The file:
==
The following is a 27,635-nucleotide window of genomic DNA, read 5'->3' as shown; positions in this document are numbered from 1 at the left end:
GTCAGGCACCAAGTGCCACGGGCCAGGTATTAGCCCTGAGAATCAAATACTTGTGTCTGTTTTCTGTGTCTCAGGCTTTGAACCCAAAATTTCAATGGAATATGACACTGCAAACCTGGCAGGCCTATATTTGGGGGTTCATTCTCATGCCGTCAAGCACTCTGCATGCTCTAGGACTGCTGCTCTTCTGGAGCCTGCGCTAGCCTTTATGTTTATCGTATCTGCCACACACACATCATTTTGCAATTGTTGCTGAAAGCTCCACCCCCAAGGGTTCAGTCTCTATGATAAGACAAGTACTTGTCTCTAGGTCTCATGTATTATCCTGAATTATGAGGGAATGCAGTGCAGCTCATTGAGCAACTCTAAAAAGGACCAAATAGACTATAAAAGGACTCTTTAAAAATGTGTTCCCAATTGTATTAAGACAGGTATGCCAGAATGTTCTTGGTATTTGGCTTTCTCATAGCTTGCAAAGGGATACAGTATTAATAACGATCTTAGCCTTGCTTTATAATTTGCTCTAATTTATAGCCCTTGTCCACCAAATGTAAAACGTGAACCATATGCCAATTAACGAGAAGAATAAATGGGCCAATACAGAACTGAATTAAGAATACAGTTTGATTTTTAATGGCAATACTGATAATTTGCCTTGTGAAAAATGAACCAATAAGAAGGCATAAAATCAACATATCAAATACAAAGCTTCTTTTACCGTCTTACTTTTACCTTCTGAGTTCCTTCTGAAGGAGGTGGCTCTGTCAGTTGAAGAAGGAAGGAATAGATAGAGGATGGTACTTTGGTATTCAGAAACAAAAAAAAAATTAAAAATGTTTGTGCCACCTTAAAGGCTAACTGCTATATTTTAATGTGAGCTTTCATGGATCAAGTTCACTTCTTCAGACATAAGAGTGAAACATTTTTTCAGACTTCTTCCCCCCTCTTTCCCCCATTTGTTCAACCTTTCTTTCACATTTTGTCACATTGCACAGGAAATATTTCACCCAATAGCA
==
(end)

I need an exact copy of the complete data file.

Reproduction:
The following is a 27,635-nucleotide window of genomic DNA, read 5'->3' as shown; positions in this document are numbered from 1 at the left end:
GTCAGGCACCAAGTGCCACGGGCCAGGTATTAGCCCTGAGAATCAAATACTTGTGTCTGTTTTCTGTGTCTCAGGCTTTGAACCCAAAATTTCAATGGAATATGACACTGCAAACCTGGCAGGCCTATATTTGGGGGTTCATTCTCATGCCGTCAAGCACTCTGCATGCTCTAGGACTGCTGCTCTTCTGGAGCCTGCGCTAGCCTTTATGTTTATCGTATCTGCCACACACACATCATTTTGCAATTGTTGCTGAAAGCTCCACCCCCAAGGGTTCAGTCTCTATGATAAGACAAGTACTTGTCTCTAGGTCTCATGTATTATCCTGAATTATGAGGGAATGCAGTGCAGCTCATTGAGCAACTCTAAAAAGGACCAAATAGACTATAAAAGGACTCTTTAAAAATGTGTTCCCAATTGTATTAAGACAGGTATGCCAGAATGTTCTTGGTATTTGGCTTTCTCATAGCTTGCAAAGGGATACAGTATTAATAACGATCTTAGCCTTGCTTTATAATTTGCTCTAATTTATAGCCCTTGTCCACCAAATGTAAAACGTGAACCATATGCCAATTAACGAGAAGAATAAATGGGCCAATACAGAACTGAATTAAGAATACAGTTTGATTTTTAATGGCAATACTGATAATTTGCCTTGTGAAAAATGAACCAATAAGAAGGCATAAAATCAACATATCAAATACAAAGCTTCTTTTACCGTCTTACTTTTACCTTCTGAGTTCCTTCTGAAGGAGGTGGCTCTGTCAGTTGAAGAAGGAAGGAATAGATAGAGGATGGTACTTTGGTATTCAGAAACAAAAAAAAAATTAAAAATGTTTGTGCCACCTTAAAGGCTAACTGCTATATTTTAATGTGAGCTTTCATGGATCAAGTTCACTTCTTCAGACATAAGAGTGAAACATTTTTTCAGACTTCTTCCCCCCTCTTTCCCCCATTTGTTCAACCTTTCTTTCACATTTTGTCACATTGCACAGGAAATATTTCACCCAATAGCA